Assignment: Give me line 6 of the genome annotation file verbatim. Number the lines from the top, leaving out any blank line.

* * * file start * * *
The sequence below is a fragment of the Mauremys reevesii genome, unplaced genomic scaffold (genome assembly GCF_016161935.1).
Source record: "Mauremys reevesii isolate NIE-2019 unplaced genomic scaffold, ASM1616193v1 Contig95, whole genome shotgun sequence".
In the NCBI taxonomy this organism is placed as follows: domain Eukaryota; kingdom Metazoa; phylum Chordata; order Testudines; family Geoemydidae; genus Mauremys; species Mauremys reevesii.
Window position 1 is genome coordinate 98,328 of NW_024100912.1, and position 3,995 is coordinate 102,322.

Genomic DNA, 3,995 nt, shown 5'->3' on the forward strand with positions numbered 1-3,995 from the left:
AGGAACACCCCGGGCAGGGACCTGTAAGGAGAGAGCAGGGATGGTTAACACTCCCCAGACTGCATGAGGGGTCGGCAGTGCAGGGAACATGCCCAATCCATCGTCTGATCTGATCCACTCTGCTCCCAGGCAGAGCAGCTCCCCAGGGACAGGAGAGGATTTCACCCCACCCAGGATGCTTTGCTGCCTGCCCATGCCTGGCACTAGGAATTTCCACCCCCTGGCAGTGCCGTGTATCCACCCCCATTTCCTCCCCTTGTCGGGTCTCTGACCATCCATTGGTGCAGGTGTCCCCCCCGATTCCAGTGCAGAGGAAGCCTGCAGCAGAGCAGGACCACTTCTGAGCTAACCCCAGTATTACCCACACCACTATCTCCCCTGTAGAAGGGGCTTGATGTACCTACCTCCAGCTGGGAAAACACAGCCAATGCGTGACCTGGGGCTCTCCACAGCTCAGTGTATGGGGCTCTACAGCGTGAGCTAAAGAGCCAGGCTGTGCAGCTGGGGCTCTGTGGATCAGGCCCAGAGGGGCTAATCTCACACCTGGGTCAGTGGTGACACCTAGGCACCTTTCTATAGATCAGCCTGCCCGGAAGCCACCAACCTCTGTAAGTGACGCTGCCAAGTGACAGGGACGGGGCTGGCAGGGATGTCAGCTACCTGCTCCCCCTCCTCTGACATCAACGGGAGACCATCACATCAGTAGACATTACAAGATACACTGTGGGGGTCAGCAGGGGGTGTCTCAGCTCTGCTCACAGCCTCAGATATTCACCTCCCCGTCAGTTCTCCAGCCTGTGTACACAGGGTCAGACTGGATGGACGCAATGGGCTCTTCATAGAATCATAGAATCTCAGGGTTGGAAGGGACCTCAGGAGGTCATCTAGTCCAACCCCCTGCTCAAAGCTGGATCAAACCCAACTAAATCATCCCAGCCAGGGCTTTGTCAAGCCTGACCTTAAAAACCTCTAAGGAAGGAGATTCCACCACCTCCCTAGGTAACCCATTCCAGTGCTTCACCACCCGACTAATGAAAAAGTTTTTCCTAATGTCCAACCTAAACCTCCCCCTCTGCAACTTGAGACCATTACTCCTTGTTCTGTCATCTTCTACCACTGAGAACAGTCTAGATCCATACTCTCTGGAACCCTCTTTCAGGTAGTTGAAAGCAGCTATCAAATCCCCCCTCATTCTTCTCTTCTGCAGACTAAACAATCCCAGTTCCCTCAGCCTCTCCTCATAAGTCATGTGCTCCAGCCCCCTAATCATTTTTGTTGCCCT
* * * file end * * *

AGGAACACCCCGGGCAGGGACCTGTAAGGAGAGAGCAGGGATGGTTAACACTCCCCAGACTGCATGAGGGGTCGGCAGTGCAGGGAACATGCCCAATCCATCGTCTGATCTGATCCACTCTGCTCCCAGGCAGAGCAGCTCCCCAGGGACAGGAGAGGATTTCACCCCACCCAGGATGCTTTGCTGCCTGCCCATGCCTGGCACTAGGAATTTCCACCCCCTGGCAGTGCCGTGTATCCACCCCCATTTCCTCCCCTTGTCGGGTCTCTGACCATCCATTGGTGCAGGTGTCCCCCCCGATTCCAGTGCAGAGGAAGCCTGCAGCAGAGCAGGACCACTTCTGAGCTAACCCCAGTATTACCCACACCACTATCTCCCCTGTAGAAGGGGCTTGATGTACCTACCTCCAGCTGGGAAAACACAGCCAATGCGTGACCTGGGGCTCTCCACAGCTCAGTGTATGGGGCTCTACAGCGTGAGCTAAAGAGCCAGGCTGTGCAGCTGGGGCTCTGTGGATCAGGCCCAGAGGGGCTAATCTCACACCTGGGTCAGTGGTGACACCTAGGCACCTTTCTATAGATCAGCCTGCCCGGAAGCCACCAACCTCTGTAAGTGACGCTGCCAAGTGACAGGGACGGGGCTGGCAGGGATGTCAGCTACCTGCTCCCCCTCCTCTGACATCAACGGGAGACCATCACATCAGTAGACATTACAAGATACACTGTGGGGGTCAGCAGGGGGTGTCTCAGCTCTGCTCACAGCCTCAGATATTCACCTCCCCGTCAGTTCTCCAGCCTGTGTACACAGGGTCAGACTGGATGGACGCAATGGGCTCTTCATAGAATCATAGAATCTCAGGGTTGGAAGGGACCTCAGGAGGTCATCTAGTCCAACCCCCTGCTCAAAGCTGGATCAAACCCAACTAAATCATCCCAGCCAGGGCTTTGTCAAGCCTGACCTTAAAAACCTCTAAGGAAGGAGATTCCACCACCTCCCTAGGTAACCCATTCCAGTGCTTCACCACCCGACTAATGAAAAAGTTTTTCCTAATGTCCAACCTAAACCTCCCCCTCTGCAACTTGAGACCATTACTCCTTGTTCTGTCATCTTCTACCACTGAGAACAGTCTAGATCCATACTCTCTGGAACCCTCTTTCAGGTAGTTGAAAGCAGCTATCAAATCCCCCCTCATTCTTCTCTTCTGCAGACTAAACAATCCCAGTTCCCTCAGCCTCTCCTCATAAGTCATGTGCTCCAGCCCCCTAATCATTTTTGTTGCCCT